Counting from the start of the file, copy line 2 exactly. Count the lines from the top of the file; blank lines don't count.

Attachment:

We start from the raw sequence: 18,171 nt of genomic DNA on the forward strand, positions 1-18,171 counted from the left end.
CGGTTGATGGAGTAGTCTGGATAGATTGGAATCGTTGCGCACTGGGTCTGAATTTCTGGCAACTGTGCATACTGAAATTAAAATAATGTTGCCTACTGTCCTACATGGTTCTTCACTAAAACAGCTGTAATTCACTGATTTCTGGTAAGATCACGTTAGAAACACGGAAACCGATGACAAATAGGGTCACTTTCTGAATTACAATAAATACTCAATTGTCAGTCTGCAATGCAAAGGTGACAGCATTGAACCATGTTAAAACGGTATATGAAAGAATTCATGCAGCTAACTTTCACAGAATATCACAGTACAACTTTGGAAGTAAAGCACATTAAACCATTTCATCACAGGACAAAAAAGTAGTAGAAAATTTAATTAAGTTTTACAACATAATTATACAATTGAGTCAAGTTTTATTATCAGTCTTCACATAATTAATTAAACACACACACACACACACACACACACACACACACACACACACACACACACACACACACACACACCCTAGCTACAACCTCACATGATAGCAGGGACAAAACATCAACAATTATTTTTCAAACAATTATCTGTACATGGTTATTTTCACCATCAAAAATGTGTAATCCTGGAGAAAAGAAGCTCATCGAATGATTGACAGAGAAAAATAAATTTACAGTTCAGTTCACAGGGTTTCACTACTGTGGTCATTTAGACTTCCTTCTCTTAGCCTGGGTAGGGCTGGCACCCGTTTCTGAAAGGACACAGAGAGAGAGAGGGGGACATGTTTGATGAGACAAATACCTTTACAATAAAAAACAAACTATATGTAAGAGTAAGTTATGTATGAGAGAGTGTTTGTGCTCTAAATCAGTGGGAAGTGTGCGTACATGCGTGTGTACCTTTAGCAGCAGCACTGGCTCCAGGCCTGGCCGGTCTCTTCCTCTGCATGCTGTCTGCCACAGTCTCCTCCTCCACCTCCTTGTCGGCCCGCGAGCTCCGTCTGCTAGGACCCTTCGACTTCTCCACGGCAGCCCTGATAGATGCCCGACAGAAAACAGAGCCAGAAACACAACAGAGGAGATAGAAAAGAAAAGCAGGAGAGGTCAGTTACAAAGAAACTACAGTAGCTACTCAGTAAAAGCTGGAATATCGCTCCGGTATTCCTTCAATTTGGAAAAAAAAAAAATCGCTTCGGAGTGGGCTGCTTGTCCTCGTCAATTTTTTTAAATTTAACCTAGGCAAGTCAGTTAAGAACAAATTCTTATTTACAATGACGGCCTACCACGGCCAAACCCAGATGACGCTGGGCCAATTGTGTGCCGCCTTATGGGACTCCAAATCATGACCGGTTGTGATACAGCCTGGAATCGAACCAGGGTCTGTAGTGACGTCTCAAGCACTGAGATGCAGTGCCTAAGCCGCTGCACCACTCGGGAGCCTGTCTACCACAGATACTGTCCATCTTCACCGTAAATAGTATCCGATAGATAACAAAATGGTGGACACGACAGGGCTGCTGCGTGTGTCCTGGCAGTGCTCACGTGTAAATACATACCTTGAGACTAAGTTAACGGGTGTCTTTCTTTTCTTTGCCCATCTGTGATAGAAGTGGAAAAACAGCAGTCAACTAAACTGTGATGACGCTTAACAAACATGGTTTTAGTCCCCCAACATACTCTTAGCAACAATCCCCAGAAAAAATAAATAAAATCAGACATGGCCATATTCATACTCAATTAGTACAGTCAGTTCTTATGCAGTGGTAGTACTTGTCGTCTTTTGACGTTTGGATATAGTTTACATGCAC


CGGTTGATGGAGTAGTCTGGATAGATTGGAATCGTTGCGCACTGGGTCTGAATTTCTGGCAACTGTGCATACTGAAATTAAAATAATGTTGCCTACTGTCCTACATGGTTCTTCACTAAAACAGCTGTAATTCACTGATTTCTGGTAAGATCACGTTAGAAACACGGAAACCGATGACAAATAGGGTCACTTTCTGAATTACAATAAATACTCAATTGTCAGTCTGCAATGCAAAGGTGACAGCATTGAACCATGTTAAAACGGTATATGAAAGAATTCATGCAGCTAACTTTCACAGAATATCACAGTACAACTTTGGAAGTAAAGCACATTAAACCATTTCATCACAGGACAAAAAAGTAGTAGAAAATTTAATTAAGTTTTACAACATAATTATACAATTGAGTCAAGTTTTATTATCAGTCTTCACATAATTAATTAAACACACACACACACACACACACACACACACACACACACACACACACACACACACACACACACACCCTAGCTACAACCTCACATGATAGCAGGGACAAAACATCAACAATTATTTTTCAAACAATTATCTGTACATGGTTATTTTCACCATCAAAAATGTGTAATCCTGGAGAAAAGAAGCTCATCGAATGATTGACAGAGAAAAATAAATTTACAGTTCAGTTCACAGGGTTTCACTACTGTGGTCATTTAGACTTCCTTCTCTTAGCCTGGGTAGGGCTGGCACCCGTTTCTGAAAGGACACAGAGAGAGAGAGGGGGACATGTTTGATGAGACAAATACCTTTACAATAAAAAACAAACTATATGTAAGAGTAAGTTATGTATGAGAGAGTGTTTGTGCTCTAAATCAGTGGGAAGTGTGCGTACATGCGTGTGTACCTTTAGCAGCAGCACTGGCTCCAGGCCTGGCCGGTCTCTTCCTCTGCATGCTGTCTGCCACAGTCTCCTCCTCCACCTCCTTGTCGGCCCGCGAGCTCCGTCTGCTAGGACCCTTCGACTTCTCCACGGCAGCCCTGATAGATGCCCGACAGAAAACAGAGCCAGAAACACAACAGAGGAGATAGAAAAGAAAAGCAGGAGAGGTCAGTTACAAAGAAACTACAGTAGCTACTCAGTAAAAGCTGGAATATCGCTCCGGTATTCCTTCAATTTGGAAAAAAAAAAAATCGCTTCGGAGTGGGCTGCTTGTCCTCGTCAATTTTTTTAAATTTAACCTAGGCAAGTCAGTTAAGAACAAATTCTTATTTACAATGACGGCCTACCACGGCCAAACCCAGATGACGCTGGGCCAATTGTGTGCCGCCTTATGGGACTCCAAATCATGACCGGTTGTGATACAGCCTGGAATCGAACCAGGGTCTGTAGTGACGTCTCAAGCACTGAGATGCAGTGCCTAAGCCGCTGCACCACTCGGGAGCCTGTCTACCACAGATACTGTCCATCTTCACCGTAAATAGTATCCGATAGATAACAAAATGGTGGACACGACAGGGCTGCTGCGTGTGTCCTGGCAGTGCTCACGTGTAAATACATACCTTGAGACTAAGTTAACGGGTGTCTTTCTTTTCTTTGCCCATCTGTGATAGAAGTGGAAAAACAGCAGTCAACTAAACTGTGATGACGCTTAACAAACATGGTTTTAGTCCCCCAACATACTCTTAGCAACAATCCCCAGAAAAAATAAATAAAATCAGACATGGCCATATTCATACTCAATTAGTACAGTCAGTTCTTATGCAGTGGTAGTACTTGTCGTCTTTTGACGTTTGGATATAGTTTACATGCAC